And he smiles even though EA Sports' new NCAA Football 09 rated him lower than his counterpart at Oregon, Nate Costa, who has never started a game and has thrown three career passes.

"I don't really play too many video games," he said. "I just think it's funny."

He smiles because a funny thing happened on the way to touted recruit Sean Canfield becoming the Beavers next prolific passer.

Moevao happened.

The junior didn't blow anyone away with his statistics -- he only completed 52 percent of his throws with two touchdowns and six interceptions. But one stat stood out -- 4-0 -- which is his record as the Beavers' starter in 2007.

Moreover, during spring practices when Canfield -- a prototypical 6-foot-4, 225-pound drop-back passer -- was sidelined while recovering from shoulder surgery, Moevao took control of the huddle and looked far more poised running the offense.

Sure, he looks like a strong safety at 5-foot-11, 220 pounds (5-11 and three quarters, he insists). Sure, he earned YouTube fame not for his passing but by blowing up Washington defensive end Greyson Gunheim on a reverse last year.

But Moevao appears confident that he'll beat out Canfield, a junior who was rated one of the nation's top-20 quarterbacks in 2005 by a number of recruiting services.

Not that he doesn't think it will be a battle.

"I expect [Canfield] to be fully recovered and ready to compete," Moevao said. "That's what it's all about. If there's no competition, it's tough to get better. Going against Sean in the fall will be exciting. I'm sure he'll want it more now that I'm in the driver's seat starting off. It will definitely be fun."

While Moevao threw a prettier ball this spring, what remain his chief assets are his charisma and leadership ability. He's outgoing and quick to joke and doesn't seem to get too perturbed when things don't go according to plan.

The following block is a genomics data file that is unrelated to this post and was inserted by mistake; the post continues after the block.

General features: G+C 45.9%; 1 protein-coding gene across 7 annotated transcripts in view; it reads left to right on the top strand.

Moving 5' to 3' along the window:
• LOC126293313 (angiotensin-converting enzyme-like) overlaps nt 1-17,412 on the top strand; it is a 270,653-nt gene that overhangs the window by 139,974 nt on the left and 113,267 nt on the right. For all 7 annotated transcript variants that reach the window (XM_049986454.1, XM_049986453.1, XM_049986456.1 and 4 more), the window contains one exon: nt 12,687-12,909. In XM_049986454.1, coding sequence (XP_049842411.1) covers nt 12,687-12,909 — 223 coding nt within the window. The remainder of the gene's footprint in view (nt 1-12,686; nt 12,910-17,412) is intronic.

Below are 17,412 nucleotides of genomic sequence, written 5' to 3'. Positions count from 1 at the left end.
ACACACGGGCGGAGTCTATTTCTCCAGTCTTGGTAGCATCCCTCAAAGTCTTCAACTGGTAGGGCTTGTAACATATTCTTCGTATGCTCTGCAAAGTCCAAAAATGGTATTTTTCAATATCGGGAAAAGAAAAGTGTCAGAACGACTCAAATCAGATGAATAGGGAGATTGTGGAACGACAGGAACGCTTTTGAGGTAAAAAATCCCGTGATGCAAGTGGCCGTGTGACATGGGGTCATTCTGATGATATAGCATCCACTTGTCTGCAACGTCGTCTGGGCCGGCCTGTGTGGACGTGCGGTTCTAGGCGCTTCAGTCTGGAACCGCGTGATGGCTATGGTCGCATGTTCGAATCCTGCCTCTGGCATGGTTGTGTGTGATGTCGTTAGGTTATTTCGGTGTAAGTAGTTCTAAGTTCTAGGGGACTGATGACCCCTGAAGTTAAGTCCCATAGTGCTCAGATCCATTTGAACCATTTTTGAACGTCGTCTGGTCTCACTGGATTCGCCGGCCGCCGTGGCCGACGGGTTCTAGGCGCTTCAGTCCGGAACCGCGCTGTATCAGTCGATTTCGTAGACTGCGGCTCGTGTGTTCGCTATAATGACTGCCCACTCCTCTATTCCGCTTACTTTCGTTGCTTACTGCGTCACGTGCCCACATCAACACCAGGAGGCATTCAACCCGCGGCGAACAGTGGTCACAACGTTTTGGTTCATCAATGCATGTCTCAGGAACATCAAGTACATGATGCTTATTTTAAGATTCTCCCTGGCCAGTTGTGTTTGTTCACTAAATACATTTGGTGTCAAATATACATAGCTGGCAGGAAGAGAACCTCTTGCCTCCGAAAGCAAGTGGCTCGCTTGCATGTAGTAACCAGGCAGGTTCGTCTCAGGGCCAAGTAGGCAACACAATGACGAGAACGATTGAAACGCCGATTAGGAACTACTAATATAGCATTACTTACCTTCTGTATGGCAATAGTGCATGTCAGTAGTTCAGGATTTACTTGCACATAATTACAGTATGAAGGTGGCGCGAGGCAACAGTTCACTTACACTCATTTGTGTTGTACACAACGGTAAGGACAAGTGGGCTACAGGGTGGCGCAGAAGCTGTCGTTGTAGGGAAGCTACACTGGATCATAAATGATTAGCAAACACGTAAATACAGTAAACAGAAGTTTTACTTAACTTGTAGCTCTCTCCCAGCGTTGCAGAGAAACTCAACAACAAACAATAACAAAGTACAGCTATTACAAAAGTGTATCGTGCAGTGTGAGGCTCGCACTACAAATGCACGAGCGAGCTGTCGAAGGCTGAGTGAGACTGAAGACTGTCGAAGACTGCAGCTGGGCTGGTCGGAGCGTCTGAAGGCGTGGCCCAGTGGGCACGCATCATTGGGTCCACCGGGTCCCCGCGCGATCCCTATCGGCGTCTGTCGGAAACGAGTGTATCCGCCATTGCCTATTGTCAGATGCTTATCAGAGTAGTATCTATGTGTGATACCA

"Leadership is something you have to work at," he said. "You always have to work at building trust with the guys, not just during the season but also during the offseason."

He's also quick to praise the returning talent on offense. He said the backfield will feature three complementary skill sets: a bruiser (240-pound redshirt freshman Ryan McCants), an all-around runner (JC transfer Jeremy Francis) and a scatback (celebrated incoming freshman Jacquizz Rodgers, who broke the Texas prep touchdown record with 136).

He's also high on his offensive line and receiving corps, which welcomes back Sammie Stroughter, who led the Pac-10 in 2006 with 1,293 receiving yards but sat out last year due to injury and personal issues.

And with the defense rebuilding, particularly up front, he expects to run a more aggressive offense instead of merely managing a conservative game plan.

He sees no reason that the Beavers, who'll face a big test at Penn State on Sept. 6, won't again finish in the top third of the conference and leave pundits eating their predictions.

Don't think that Moevao and the Beavers can make it happen? No matter. That means they've got you right where they want you.

"It really doesn't bother me too much," he said. "I like to keep under the radar. Then when you pop up, a lot of people are surprised."